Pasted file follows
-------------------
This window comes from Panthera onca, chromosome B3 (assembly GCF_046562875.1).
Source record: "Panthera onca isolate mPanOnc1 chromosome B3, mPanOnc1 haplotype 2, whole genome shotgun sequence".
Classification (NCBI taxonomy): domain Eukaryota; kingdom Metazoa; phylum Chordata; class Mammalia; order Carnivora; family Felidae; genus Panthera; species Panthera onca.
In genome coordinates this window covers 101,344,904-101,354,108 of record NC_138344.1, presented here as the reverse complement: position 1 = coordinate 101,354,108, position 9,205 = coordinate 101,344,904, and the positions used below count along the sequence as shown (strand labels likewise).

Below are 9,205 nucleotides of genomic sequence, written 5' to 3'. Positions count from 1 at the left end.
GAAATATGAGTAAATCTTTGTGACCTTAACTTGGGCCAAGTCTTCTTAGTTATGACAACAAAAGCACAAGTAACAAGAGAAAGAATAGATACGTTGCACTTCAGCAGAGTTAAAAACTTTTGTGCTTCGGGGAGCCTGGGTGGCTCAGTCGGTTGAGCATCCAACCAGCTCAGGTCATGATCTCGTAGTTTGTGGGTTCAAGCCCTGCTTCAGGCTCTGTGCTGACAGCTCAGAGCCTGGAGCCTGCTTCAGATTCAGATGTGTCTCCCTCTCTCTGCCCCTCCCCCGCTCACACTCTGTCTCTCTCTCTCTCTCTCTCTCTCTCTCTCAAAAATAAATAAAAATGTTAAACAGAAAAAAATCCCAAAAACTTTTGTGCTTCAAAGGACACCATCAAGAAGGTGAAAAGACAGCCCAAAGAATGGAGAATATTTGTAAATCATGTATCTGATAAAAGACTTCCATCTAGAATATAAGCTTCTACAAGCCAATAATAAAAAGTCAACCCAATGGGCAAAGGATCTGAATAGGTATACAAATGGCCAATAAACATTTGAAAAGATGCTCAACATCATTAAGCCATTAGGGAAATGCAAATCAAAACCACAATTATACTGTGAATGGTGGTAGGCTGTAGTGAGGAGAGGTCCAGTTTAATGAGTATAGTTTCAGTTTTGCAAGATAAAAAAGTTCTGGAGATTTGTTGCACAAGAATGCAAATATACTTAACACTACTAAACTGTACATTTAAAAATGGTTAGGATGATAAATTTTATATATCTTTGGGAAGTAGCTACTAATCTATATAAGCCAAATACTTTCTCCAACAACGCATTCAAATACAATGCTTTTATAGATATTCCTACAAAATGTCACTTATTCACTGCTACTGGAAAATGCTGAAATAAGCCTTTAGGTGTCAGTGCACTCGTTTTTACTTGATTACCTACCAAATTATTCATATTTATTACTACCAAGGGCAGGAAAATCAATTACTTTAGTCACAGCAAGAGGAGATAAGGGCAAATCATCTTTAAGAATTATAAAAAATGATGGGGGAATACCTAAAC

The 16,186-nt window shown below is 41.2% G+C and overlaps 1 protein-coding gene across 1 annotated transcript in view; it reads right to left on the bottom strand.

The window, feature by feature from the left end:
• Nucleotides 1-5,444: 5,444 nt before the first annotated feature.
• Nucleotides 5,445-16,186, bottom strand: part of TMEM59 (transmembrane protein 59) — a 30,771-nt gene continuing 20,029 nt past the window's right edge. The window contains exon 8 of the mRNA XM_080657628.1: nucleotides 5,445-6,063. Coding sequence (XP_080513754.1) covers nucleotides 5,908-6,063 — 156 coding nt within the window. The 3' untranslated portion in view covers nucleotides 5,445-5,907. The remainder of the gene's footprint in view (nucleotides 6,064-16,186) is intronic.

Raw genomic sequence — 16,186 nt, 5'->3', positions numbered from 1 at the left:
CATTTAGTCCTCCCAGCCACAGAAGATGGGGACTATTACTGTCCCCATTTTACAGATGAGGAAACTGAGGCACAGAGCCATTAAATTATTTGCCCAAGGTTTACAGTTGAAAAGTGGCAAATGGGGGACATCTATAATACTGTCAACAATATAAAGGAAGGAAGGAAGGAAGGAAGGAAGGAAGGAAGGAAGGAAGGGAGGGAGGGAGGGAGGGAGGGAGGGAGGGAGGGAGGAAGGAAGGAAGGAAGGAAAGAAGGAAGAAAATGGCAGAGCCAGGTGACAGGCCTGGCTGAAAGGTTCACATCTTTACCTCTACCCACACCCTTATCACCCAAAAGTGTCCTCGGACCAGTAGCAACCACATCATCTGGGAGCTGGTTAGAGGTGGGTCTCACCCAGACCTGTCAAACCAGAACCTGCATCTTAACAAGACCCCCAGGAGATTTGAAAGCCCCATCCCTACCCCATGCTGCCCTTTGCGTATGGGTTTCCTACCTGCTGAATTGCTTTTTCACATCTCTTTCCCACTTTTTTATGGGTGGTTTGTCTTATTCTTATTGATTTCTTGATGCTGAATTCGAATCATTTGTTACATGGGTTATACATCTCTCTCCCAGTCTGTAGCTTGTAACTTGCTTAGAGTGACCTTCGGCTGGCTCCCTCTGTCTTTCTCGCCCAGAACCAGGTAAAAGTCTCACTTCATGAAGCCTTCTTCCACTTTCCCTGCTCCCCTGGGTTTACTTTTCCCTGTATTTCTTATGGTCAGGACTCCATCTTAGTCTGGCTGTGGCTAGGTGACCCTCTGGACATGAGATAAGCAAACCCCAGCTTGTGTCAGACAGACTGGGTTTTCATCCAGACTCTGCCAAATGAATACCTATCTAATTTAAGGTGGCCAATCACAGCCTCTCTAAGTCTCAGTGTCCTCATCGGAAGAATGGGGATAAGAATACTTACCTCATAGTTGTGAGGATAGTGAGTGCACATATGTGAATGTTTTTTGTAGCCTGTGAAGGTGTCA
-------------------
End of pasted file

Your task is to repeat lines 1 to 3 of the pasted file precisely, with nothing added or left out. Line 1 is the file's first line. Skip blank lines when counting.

This window comes from Panthera onca, chromosome B3 (assembly GCF_046562875.1).
Source record: "Panthera onca isolate mPanOnc1 chromosome B3, mPanOnc1 haplotype 2, whole genome shotgun sequence".
Classification (NCBI taxonomy): domain Eukaryota; kingdom Metazoa; phylum Chordata; class Mammalia; order Carnivora; family Felidae; genus Panthera; species Panthera onca.